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When Patients Should be Obliged to Participate in Medical Research

In a recent article on the BBC News website Professor Anthony Mathur, Head of Advanced Cardiac Imaging at Barts and the NHS Trust, argues that cardiac patients should be obliged to take part in medical research (See It seems that it is difficult to get patients to agree to participate in clinical trials, however research subjects are required if new heart stem cell therapies are to be developed. Professor Mathur’s proposal has been given short shrift by David Hunter, writing on the BMJ Group Journal of Medical Ethics blog (See Hunter suggests that Mathur’s proposal amounts to a failure to respect autonomy and he further suggests that the way to solve this problem is to devote more time and resources to recruitment, rather than relying on cardiac patients agreeing to participate. Michael Cook writing on BioEdge describes a possible defense of Mathur’s proposal in radical utilitarian terms. (See On such views, if the benefits of research outweigh the costs then, all things being equal, the proposal is morally justified, regardless of concerns about respect for individual autonomy.


Now requiring patients to participate in clinical trials would be a controversial step and I agree with Hunter that if we can avoid it by devoting a few more resources to clinical trials then we should; but what if we cannot? My view is that both Hunter and Cook are misconstruing the proposal and that it does not involve any violation of autonomy, so it is a proposal that non-utilitarians can agree with. Patient autonomy is currently protected through the informed consent process. The details of particular operations, including the risks involved and any possible side effects, are explained to patients and they are asked to consent to those operations on the basis of the relevant information provided before any operation can take place. Suppose though that patients in public hospitals were asked to consent to both an operation and participation in a clinical trial after relevant information about both was provided to them. They could have the option of participation in both, or neither, and if they chose to participate in both then they would be doing so knowingly, so their autonomy would be protected.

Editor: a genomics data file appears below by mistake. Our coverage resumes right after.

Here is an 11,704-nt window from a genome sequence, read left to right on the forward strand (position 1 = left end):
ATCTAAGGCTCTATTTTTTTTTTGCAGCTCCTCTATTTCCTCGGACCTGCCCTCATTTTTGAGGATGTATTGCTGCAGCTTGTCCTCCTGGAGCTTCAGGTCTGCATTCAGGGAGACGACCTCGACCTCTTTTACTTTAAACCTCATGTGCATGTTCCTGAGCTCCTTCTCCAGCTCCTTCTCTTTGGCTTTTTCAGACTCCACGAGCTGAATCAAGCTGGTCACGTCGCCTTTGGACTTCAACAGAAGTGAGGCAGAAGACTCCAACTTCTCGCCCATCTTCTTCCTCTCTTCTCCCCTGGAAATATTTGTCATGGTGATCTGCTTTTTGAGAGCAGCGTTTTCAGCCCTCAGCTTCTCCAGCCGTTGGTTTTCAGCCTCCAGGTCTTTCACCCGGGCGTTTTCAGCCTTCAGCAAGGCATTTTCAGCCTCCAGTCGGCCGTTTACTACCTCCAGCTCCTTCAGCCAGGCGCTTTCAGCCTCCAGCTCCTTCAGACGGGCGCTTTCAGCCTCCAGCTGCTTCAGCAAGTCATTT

It may be objected that the proposal as I have construed it involves removing an option, the option of having the operation and not participating in the clinical trial, which is the option that most patients seem to prefer. I agree, but this is not a restriction on autonomy. Instead it is a restriction on liberty. In my view it is a restriction on liberty that is justified. Patients will be free to have operations without participating in clinical trials, provided that they pay for these themselves. If they expect society to pay for (or heavily subsidise) their operations then it is only reasonable that society receives something in return. Participation in a clinical trial is a way in which patients in a public hospital system can compensate society as a whole for covering the costs of their medical care. Patients can be asked to do this in a way that is fully consistent with respect for the value of patient autonomy and fully consistent with standard interpretations of the doctrine of informed consent. Mathur’s proposal may not be necessary, but if it is needed to recruit participants for clinical trials then it should not be dismissed. At any rate, there are not good ethical grounds to dismiss it.



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1 Comment on this post

  1. QUOTE: If they expect society to pay for (or heavily subsidise) their operations then it is only reasonable that society receives something in return.

    BUT should you not take account of the circumstance that the patient may already have paid taxes. You could argue that it is ‘only reasonable’ that, if a citizen has paid taxes, they might expect treatment without strings in return.

    AND practically speaking might one not consider ‘paying’ volunteers for participation in trials; after all, everyone else involved is usually being paid.

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